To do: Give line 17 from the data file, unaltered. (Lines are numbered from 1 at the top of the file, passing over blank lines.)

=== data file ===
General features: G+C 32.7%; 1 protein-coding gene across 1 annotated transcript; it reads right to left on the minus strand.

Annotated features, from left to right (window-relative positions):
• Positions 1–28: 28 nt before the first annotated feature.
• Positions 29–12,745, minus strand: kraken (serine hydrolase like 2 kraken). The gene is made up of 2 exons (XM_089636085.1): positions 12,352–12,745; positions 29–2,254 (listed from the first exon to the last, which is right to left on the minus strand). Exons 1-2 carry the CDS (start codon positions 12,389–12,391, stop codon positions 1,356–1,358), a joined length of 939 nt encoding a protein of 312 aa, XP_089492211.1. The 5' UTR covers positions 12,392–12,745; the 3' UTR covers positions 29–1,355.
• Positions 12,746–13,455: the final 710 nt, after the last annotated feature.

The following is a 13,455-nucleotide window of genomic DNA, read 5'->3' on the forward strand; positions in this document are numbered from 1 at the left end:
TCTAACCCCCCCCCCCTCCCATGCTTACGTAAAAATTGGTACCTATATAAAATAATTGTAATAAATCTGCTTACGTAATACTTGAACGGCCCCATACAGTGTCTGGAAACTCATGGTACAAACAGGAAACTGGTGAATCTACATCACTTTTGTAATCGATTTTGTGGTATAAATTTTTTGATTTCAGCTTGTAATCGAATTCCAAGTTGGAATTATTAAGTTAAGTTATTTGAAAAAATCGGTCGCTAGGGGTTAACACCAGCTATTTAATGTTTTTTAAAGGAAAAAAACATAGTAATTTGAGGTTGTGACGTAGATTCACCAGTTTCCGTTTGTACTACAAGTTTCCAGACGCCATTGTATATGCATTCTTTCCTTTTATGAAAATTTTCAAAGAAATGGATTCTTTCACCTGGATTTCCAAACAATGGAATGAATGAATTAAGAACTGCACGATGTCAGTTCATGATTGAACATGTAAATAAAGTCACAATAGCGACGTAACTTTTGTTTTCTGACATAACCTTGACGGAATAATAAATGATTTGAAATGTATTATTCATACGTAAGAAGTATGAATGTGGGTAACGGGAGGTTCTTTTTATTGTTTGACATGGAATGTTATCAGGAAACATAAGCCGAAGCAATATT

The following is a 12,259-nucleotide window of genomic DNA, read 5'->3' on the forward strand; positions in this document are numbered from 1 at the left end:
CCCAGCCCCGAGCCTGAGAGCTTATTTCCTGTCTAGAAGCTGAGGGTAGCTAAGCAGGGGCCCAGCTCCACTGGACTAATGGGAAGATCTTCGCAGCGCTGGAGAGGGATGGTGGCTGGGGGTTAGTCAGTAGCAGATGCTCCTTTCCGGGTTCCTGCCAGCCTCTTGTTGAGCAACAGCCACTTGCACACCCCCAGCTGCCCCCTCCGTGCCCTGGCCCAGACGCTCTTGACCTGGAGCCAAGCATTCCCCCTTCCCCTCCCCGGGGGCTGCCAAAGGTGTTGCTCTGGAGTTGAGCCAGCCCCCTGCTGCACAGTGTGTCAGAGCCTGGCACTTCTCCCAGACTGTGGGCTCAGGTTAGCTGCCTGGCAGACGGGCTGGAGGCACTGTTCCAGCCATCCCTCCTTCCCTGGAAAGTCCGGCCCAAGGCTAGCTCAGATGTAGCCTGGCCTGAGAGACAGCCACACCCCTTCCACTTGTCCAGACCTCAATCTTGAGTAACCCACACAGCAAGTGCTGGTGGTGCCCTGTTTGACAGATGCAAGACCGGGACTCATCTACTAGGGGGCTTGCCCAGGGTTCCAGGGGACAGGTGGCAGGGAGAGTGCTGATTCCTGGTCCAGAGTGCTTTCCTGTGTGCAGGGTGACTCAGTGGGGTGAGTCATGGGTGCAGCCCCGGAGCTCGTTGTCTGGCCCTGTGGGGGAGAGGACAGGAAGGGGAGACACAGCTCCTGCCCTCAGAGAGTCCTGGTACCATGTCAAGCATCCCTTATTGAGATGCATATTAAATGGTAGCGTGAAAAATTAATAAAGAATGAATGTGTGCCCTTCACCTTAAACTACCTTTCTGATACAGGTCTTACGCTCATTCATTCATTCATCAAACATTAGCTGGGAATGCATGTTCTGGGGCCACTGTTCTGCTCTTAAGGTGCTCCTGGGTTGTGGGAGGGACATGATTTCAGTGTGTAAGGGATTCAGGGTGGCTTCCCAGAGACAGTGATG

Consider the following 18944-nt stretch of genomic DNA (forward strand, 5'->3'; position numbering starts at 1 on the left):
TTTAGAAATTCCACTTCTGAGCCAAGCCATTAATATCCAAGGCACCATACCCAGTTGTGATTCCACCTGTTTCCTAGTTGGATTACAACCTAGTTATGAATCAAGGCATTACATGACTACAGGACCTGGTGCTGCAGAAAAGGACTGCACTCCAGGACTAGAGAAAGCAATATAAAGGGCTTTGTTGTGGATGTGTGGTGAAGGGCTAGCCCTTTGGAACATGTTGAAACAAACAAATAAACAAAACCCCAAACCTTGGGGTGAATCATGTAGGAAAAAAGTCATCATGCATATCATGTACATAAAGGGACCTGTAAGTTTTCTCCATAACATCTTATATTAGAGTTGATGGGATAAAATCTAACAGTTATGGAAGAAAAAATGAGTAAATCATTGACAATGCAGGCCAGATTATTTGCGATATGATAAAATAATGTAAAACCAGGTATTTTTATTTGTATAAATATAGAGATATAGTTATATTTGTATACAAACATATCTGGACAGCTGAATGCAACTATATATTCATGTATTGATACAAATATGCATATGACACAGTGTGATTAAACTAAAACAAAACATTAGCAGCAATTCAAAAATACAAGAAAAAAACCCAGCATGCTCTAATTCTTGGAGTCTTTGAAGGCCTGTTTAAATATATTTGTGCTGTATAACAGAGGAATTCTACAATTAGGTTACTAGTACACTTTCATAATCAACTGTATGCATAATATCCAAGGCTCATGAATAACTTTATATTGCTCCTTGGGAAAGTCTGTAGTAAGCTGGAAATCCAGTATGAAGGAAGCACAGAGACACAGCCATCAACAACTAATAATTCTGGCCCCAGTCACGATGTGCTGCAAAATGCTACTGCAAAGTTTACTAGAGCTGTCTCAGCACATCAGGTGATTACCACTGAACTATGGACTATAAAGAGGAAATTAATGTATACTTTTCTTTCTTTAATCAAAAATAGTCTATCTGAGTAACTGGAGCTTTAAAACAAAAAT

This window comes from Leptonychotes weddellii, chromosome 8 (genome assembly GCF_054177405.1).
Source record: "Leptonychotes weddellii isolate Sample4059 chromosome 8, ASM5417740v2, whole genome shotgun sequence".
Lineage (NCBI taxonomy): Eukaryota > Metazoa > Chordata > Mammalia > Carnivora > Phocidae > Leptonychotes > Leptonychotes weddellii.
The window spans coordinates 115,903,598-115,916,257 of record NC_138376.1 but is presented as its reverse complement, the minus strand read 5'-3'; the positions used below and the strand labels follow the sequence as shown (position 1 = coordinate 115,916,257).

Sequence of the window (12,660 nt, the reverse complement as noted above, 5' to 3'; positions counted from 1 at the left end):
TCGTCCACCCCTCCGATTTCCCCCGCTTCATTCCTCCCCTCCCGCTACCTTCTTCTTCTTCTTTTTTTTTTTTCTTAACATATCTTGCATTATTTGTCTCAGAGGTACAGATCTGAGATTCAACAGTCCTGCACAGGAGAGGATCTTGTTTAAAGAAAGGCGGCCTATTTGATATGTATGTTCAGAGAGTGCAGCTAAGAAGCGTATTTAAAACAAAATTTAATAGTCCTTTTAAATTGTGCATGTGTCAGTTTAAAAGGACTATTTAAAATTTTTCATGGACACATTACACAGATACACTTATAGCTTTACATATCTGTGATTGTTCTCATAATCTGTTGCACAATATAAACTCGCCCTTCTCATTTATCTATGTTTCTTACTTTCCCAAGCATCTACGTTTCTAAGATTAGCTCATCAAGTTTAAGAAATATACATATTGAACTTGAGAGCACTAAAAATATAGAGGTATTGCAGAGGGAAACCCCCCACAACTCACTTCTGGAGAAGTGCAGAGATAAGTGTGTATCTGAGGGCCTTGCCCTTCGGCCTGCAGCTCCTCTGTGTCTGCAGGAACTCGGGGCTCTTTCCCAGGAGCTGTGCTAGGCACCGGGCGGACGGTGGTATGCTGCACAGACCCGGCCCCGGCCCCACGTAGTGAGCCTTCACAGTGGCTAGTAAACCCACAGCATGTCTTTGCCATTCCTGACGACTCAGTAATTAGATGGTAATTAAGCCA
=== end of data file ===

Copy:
TCGTCCACCCCTCCGATTTCCCCCGCTTCATTCCTCCCCTCCCGCTACCTTCTTCTTCTTCTTTTTTTTTTTTCTTAACATATCTTGCATTATTTGTCTCAGAGGTACAGATCTGAGATTCAACAGTCCTGCACAGGAGAGGATCTTGTTTAAAGAAAGGCGGCCTATTTGATATGTATGTTCAGAGAGTGCAGCTAAGAAGCGTATTTAAAACAAAATTTAATAGTCCTTTTAAATTGTGCATGTGTCAGTTTAAAAGGACTATTTAAAATTTTTCATGGACACATTACACAGATACACTTATAGCTTTACATATCTGTGATTGTTCTCATAATCTGTTGCACAATATAAACTCGCCCTTCTCATTTATCTATGTTTCTTACTTTCCCAAGCATCTACGTTTCTAAGATTAGCTCATCAAGTTTAAGAAATATACATATTGAACTTGAGAGCACTAAAAATATAGAGGTATTGCAGAGGGAAACCCCCCACAACTCACTTCTGGAGAAGTGCAGAGATAAGTGTGTATCTGAGGGCCTTGCCCTTCGGCCTGCAGCTCCTCTGTGTCTGCAGGAACTCGGGGCTCTTTCCCAGGAGCTGTGCTAGGCACCGGGCGGACGGTGGTATGCTGCACAGACCCGGCCCCGGCCCCACGTAGTGAGCCTTCACAGTGGCTAGTAAACCCACAGCATGTCTTTGCCATTCCTGACGACTCAGTAATTAGATGGTAATTAAGCCA